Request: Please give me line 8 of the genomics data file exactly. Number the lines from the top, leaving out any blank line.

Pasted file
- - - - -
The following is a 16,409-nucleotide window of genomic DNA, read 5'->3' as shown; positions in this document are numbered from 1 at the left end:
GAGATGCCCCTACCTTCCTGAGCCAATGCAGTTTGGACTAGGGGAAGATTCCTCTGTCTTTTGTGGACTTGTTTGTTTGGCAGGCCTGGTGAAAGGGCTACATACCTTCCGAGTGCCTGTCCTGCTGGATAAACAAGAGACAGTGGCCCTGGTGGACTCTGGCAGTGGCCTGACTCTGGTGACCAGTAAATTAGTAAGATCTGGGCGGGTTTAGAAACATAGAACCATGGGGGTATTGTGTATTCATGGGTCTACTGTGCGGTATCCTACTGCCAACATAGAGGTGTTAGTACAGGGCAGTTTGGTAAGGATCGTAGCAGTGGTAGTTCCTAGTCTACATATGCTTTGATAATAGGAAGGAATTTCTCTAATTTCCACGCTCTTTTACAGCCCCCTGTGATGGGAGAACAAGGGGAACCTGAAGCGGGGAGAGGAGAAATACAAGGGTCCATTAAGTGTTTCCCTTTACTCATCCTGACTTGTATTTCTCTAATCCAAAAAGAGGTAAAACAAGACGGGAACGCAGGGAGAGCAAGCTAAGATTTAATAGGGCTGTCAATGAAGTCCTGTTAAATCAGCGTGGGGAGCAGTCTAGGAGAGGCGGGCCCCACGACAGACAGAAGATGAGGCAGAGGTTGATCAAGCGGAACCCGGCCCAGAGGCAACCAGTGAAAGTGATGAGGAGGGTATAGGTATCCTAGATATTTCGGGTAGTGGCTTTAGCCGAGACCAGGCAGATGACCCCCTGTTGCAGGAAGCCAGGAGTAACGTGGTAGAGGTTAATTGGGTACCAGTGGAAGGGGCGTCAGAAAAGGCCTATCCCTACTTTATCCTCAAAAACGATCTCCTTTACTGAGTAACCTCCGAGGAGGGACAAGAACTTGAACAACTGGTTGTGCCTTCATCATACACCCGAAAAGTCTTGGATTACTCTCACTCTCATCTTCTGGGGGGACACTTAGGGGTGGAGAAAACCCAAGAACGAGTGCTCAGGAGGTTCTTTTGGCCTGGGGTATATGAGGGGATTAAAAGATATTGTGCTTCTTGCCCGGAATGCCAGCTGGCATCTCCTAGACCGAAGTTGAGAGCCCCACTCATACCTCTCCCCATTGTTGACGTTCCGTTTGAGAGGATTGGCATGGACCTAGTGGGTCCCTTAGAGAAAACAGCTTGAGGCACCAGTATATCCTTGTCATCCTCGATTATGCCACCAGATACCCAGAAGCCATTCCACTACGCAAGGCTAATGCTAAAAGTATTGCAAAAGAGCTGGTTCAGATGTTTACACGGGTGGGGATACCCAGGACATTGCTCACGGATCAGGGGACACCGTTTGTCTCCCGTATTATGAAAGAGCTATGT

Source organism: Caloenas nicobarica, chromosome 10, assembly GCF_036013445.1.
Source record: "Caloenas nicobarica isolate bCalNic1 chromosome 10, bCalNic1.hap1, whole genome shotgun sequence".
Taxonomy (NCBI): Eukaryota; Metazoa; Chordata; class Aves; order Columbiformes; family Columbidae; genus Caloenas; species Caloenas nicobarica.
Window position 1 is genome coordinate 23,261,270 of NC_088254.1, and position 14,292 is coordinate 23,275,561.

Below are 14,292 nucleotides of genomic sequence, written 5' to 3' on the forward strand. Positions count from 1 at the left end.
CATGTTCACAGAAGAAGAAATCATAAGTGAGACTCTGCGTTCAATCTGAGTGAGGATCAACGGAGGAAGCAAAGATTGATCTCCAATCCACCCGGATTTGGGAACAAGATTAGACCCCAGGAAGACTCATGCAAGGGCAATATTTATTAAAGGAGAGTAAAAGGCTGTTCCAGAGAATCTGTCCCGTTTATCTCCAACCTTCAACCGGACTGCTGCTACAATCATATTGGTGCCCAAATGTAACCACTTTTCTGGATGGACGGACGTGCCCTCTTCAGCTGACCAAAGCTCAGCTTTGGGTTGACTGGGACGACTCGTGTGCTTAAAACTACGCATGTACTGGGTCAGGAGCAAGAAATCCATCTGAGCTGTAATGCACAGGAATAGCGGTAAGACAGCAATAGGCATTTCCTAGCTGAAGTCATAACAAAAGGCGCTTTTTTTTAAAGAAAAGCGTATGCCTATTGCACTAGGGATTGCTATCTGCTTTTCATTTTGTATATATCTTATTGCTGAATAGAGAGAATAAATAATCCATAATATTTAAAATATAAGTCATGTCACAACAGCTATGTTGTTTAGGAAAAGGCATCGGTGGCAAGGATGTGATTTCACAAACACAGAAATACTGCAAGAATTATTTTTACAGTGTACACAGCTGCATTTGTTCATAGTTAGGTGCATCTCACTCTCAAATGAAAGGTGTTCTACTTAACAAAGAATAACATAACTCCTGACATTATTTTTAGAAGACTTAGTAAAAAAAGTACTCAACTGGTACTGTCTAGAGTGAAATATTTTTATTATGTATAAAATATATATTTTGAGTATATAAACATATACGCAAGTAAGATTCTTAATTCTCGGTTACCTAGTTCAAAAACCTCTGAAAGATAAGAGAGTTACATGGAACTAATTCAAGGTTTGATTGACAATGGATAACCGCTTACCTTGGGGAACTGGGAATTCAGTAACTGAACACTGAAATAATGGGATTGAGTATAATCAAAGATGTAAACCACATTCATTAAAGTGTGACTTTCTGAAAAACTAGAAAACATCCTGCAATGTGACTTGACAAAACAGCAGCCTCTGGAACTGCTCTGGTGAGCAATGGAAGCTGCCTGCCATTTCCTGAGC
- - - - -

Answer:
CATGTTCACAGAAGAAGAAATCATAAGTGAGACTCTGCGTTCAATCTGAGTGAGGATCAACGGAGGAAGCAAAGATTGATCTCCAATCCACCCGGATTTGGGAACAAGATTAGACCCCAGGAAGACTCATGCAAGGGCAATATTTATTAAAGGAGAGTAAAAGGCTGTTCCAGAGAATCTGTCCCGTTTATCTCCAACCTTCAACCGGACTGCTGCTACAATCATATTGGTGCCCAAATGTAACCACTTTTCTGGATGGACGGACGTGCCCTCTTCAGCTGACCAAAGCTCAGCTTTGGGTTGACTGGGACGACTCGTGTGCTTAAAACTACGCATGTACTGGGTCAGGAGCAAGAAATCCATCTGAGCTGTAATGCACAGGAATAGCGGTAAGACAGCAATAGGCATTTCCTAGCTGAAGTCATAACAAAAGGCGCTTTTTTTTAAAGAAAAGCGTATGCCTATTGCACTAGGGATTGCTATCTGCTTTTCATTTTGTATATATCTTATTGCTGAATAGAGAGAATAAATAATCCATAATATTTAAAATATAAGTCATGTCACAACAGCTATGTTGTTTAGGAAAAGGCATCGGTGGCAAGGATGTGATTTCACAAACACAGAAATACTGCAAGAATTATTTTTACAGTGTACACAGCTGCATTTGTTCATAGTTAGGTGCATCTCACTCTCAAATGAAAGGTGTTCTACTTAACAAAGAATAACATAACTCCTGACATTATTTTTAGAAGACTTAGTAAAAAAAGTACTCAACTGGTACTGTCTAGAGTGAAATATTTTTATTATGTATAAAATATATATTTTGAGTATATAAACATATACGCAAGTAAGATTCTTAATTCTCGGTTACCTAGTTCAAAAACCTCTGAAAGATAAGAGAGTTACATGGAACTAATTCAAGGTTTGATTGACAATGGATAACCGCTTACCTTGGGGAACTGGGAATTCAGTAACTGAACACTGAAATAATGGGATTGAGTATAATCAAAGATGTAAACCACATTCATTAAAGTGTGACTTTCTGAAAAACTAGAAAACATCCTGCAATGTGACTTGACAAAACAGCAGCCTCTGGAACTGCTCTGGTGAGCAATGGAAGCTGCCTGCCATTTCCTGAGC